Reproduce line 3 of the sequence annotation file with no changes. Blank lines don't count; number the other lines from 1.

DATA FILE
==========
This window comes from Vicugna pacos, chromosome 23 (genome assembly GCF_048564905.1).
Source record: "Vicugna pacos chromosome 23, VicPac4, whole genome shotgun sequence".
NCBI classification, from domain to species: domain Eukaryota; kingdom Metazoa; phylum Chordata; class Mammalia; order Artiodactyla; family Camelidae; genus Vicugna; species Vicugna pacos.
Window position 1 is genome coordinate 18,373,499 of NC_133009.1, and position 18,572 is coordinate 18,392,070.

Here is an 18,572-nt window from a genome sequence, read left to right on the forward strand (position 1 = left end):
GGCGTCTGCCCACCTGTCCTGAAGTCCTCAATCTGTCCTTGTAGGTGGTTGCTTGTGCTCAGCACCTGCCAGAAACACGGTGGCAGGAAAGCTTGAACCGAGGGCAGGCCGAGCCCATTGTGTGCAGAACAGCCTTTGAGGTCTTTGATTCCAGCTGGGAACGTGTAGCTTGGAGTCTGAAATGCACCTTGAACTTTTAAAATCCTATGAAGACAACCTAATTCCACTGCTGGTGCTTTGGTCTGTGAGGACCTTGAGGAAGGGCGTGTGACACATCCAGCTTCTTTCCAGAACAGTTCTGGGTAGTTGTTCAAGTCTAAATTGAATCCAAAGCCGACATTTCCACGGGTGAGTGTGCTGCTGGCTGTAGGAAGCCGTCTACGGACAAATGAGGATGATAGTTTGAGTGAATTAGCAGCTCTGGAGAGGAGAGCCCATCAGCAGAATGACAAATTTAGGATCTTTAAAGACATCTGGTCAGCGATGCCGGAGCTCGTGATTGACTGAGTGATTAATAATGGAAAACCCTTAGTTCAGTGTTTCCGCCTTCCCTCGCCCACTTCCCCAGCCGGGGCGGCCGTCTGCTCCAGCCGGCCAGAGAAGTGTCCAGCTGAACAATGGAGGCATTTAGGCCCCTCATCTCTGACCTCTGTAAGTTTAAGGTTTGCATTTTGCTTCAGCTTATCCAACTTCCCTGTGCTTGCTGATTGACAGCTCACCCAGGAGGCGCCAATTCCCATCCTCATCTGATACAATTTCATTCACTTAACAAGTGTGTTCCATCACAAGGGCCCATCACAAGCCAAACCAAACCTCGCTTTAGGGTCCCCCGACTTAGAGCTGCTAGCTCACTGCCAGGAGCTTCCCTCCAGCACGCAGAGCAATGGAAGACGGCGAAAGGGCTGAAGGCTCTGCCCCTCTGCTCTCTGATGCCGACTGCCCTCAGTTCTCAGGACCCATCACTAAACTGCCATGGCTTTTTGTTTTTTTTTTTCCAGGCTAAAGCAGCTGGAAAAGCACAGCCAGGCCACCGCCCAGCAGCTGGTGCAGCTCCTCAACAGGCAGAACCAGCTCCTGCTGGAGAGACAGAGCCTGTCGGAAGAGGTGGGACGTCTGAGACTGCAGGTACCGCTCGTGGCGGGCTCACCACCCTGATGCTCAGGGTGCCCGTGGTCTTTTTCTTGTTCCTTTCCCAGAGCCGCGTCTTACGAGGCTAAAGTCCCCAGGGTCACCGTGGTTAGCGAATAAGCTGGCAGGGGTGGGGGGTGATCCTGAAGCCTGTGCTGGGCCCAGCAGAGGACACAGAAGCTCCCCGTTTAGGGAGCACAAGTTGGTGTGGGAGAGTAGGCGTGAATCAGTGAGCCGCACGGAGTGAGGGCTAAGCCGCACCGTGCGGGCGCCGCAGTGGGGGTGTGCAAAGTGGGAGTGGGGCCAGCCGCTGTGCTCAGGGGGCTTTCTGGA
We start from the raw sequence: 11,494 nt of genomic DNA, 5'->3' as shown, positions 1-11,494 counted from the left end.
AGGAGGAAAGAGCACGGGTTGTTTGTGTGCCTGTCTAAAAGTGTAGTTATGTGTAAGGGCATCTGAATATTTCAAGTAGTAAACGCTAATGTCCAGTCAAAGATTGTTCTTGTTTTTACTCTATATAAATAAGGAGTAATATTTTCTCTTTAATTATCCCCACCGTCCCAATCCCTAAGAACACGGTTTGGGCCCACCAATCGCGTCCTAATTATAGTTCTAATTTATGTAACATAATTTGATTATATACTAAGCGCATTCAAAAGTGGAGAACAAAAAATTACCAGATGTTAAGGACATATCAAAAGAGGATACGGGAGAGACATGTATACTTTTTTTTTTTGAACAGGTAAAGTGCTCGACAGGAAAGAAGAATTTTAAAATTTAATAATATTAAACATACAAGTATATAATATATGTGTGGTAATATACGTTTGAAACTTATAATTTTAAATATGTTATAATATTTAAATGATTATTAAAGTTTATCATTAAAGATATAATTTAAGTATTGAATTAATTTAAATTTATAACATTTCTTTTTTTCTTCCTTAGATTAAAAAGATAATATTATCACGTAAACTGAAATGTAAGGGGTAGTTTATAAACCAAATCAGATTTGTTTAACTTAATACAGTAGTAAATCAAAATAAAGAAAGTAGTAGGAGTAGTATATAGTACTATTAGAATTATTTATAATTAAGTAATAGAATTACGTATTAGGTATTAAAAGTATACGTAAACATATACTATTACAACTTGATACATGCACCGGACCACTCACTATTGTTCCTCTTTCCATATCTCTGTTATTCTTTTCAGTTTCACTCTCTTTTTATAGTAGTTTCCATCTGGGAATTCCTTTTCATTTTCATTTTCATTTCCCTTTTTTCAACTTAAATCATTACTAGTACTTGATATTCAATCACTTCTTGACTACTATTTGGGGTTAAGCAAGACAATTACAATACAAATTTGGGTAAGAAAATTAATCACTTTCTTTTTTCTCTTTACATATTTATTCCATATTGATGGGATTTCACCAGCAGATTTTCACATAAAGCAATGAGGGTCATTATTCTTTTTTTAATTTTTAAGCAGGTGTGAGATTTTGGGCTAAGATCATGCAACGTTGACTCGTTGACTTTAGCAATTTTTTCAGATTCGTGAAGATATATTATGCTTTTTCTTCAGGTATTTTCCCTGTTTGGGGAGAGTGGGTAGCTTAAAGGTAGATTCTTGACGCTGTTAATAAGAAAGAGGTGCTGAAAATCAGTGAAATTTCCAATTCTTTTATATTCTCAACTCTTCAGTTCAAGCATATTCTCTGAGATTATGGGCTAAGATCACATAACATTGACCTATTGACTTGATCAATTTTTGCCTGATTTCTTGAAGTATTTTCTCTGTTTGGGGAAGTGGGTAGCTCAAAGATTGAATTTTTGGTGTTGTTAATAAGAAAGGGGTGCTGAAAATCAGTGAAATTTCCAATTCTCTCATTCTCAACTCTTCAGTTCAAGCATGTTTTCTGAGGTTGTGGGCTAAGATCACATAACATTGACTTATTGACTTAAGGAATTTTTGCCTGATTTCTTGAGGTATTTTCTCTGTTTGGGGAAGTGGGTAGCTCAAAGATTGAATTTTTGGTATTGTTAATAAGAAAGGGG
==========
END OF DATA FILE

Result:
NCBI classification, from domain to species: domain Eukaryota; kingdom Metazoa; phylum Chordata; class Mammalia; order Artiodactyla; family Camelidae; genus Vicugna; species Vicugna pacos.